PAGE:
On our October trip, Lissa and I visited the Anasazi Heritage Center outside Cortez in southeastern Colorado. It’s a neat museum, built to record, preserve and provide public access to excavations done before the nearby McPhee Reservoir was filled. Adjacent to the museum, there’s a small pueblo room block that’s been excavated and then stabilized for visitors to see.
This morning I was reading an amusing discussion of the site by Joseph Tainter in the introduction to Evolving Complexity and Environmental Risk in the Prehistoric Southwest. Tainter points out the relative complexity of two structures – a small pueblo room block “consisting of a few rooms, and once home to a handful of people.” Next to it is the museum, “a great edifice, many times the size of the little pueblo…. It exists because our national government commissioned it to be built, and pays each year for a permanent staff, energy to heat and cool the building, and a fleet of vehicles.” Then he adds:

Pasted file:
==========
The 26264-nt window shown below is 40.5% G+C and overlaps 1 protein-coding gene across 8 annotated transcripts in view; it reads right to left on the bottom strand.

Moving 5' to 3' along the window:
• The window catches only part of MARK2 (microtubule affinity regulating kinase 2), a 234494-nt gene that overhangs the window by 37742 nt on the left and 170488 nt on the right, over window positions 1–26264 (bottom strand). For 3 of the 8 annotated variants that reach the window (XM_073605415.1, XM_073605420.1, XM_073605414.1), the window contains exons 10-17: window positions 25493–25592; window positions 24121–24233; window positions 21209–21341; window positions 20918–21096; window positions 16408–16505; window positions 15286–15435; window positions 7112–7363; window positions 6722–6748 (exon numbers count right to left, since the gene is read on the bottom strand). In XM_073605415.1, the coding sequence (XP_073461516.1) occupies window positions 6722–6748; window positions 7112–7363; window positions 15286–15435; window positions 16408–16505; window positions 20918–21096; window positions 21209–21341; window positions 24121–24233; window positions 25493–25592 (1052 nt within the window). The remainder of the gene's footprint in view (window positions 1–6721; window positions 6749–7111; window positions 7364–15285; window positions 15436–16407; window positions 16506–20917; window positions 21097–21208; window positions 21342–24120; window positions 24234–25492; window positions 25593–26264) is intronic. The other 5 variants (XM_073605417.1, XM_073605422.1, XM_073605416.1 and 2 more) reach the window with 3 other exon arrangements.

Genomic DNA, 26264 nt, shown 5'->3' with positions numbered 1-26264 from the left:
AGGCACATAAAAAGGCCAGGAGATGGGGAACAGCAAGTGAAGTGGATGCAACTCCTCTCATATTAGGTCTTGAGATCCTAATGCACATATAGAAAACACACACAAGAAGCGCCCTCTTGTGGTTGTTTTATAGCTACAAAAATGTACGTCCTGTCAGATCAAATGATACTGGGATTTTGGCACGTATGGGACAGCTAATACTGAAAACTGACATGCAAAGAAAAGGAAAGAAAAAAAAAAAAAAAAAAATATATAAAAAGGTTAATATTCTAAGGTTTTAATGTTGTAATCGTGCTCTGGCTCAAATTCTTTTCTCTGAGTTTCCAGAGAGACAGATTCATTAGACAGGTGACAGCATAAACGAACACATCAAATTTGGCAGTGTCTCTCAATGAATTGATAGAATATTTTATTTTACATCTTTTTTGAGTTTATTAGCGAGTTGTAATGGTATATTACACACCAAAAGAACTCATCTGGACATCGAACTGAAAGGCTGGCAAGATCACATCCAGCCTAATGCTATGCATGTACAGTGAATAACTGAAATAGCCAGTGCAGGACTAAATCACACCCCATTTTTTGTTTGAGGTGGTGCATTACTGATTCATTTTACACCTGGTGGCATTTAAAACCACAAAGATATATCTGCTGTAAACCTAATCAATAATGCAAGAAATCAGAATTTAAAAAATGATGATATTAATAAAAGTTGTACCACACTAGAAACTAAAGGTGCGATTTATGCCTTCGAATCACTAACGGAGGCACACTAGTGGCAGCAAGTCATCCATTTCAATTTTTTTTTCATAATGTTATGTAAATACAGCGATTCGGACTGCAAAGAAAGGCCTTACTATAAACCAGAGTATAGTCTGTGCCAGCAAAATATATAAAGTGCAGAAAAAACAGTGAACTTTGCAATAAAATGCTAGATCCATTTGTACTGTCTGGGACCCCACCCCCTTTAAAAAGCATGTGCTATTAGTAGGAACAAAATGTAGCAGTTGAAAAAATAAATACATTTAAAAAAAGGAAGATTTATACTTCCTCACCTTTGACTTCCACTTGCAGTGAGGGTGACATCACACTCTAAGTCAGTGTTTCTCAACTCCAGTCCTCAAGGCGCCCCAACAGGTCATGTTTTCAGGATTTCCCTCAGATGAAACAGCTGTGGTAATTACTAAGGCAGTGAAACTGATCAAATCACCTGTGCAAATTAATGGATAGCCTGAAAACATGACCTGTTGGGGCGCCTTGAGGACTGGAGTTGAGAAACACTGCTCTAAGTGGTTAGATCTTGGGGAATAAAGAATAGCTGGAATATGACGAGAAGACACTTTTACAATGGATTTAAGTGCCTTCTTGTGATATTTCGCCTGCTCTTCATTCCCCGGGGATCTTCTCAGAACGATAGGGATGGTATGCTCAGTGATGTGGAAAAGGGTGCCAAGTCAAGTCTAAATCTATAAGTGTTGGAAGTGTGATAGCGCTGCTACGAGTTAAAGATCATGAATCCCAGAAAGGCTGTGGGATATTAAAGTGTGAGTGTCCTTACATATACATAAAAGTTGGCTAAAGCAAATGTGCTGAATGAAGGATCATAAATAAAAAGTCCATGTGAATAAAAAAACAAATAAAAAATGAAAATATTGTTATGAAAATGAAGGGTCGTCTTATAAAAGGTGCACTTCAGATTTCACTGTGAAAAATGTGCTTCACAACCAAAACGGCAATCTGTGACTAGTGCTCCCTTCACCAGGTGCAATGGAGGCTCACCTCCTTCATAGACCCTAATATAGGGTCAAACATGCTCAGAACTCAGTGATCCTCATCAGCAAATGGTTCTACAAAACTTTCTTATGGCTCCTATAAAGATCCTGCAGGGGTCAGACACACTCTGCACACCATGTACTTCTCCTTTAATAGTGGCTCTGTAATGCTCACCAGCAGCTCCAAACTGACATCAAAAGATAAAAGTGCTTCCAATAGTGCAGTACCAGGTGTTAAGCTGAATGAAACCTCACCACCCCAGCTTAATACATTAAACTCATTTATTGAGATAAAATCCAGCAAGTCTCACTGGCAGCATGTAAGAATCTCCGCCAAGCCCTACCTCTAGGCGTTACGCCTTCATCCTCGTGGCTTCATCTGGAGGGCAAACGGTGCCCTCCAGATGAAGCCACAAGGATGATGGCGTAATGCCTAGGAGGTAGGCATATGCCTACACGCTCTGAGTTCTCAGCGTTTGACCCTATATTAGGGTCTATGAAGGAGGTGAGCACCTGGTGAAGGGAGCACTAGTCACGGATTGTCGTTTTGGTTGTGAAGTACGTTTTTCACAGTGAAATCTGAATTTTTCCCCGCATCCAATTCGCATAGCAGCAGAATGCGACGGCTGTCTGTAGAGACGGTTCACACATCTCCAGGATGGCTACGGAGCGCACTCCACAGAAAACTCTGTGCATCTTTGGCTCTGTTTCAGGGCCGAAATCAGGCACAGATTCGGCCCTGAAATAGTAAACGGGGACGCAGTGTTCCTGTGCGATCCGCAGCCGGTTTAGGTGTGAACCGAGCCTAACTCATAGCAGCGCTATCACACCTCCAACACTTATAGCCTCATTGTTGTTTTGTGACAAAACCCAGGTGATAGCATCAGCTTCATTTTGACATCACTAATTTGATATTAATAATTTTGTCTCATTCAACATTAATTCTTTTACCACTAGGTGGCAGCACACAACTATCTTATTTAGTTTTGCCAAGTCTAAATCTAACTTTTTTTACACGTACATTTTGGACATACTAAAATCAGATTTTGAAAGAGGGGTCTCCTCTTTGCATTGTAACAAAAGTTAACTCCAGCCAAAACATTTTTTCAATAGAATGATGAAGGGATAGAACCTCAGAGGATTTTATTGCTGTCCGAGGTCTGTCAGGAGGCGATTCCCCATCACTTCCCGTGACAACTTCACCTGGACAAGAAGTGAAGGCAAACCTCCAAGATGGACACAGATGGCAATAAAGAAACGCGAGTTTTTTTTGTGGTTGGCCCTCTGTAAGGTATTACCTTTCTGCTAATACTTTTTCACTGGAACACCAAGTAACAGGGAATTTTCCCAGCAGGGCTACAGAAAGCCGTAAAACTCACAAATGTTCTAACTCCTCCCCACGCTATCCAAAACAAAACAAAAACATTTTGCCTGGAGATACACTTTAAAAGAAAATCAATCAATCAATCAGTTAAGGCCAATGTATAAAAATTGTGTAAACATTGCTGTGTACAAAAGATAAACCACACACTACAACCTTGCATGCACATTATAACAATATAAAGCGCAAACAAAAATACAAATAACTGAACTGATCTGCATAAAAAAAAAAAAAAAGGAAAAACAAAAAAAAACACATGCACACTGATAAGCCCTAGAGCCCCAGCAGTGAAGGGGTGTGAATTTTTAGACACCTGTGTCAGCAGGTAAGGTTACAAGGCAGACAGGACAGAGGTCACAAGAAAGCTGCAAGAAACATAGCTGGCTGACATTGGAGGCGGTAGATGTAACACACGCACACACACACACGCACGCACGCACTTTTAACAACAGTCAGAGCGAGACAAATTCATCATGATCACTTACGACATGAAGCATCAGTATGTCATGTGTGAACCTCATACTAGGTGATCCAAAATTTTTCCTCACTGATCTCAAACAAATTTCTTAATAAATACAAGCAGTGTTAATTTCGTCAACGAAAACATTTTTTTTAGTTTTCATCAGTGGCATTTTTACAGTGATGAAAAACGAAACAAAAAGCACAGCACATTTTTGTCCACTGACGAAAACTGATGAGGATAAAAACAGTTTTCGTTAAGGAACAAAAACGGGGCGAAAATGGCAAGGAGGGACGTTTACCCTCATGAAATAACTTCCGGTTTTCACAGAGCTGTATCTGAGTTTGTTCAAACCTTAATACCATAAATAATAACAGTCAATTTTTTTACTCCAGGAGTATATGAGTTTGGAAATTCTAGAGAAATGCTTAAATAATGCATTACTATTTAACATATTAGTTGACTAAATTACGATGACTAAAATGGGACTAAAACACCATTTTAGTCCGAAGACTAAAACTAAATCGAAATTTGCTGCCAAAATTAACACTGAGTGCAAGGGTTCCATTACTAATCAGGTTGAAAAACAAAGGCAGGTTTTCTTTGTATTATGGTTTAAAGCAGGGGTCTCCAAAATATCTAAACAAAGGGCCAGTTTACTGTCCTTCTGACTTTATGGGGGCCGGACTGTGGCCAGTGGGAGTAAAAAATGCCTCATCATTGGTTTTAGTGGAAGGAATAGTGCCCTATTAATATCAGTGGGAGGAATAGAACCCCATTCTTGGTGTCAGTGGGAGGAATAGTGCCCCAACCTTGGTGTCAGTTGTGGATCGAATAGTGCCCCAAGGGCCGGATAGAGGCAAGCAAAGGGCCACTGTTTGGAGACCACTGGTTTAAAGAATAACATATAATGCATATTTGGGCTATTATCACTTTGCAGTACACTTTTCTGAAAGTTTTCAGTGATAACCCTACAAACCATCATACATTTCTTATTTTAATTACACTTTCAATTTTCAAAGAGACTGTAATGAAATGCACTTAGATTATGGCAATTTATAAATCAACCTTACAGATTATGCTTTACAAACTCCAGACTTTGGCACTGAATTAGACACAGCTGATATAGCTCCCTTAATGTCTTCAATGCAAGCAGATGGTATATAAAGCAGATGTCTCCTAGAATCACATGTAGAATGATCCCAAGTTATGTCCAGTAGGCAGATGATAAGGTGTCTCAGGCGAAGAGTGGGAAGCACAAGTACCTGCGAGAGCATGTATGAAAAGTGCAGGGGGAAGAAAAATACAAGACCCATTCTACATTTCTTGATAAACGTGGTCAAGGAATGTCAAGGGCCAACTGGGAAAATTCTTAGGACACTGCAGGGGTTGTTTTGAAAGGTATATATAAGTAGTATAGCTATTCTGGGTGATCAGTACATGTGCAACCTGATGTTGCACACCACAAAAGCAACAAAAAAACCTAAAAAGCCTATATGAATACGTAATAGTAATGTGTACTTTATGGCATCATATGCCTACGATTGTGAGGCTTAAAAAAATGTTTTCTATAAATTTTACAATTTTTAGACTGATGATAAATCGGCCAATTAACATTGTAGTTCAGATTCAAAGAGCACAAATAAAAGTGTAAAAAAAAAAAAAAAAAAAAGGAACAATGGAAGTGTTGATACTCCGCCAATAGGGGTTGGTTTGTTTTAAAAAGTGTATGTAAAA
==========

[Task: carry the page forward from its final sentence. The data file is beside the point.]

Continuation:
Indeed, the energy we have spent to excavate these small pueblos, analyze and curate their remains, attend scientific conferences, publish interpretations and theories, and tell the public what we have learned may well exceed what the prehistoric Puebloans themselves consumed in their lives.
I personally say it’s energy well spent.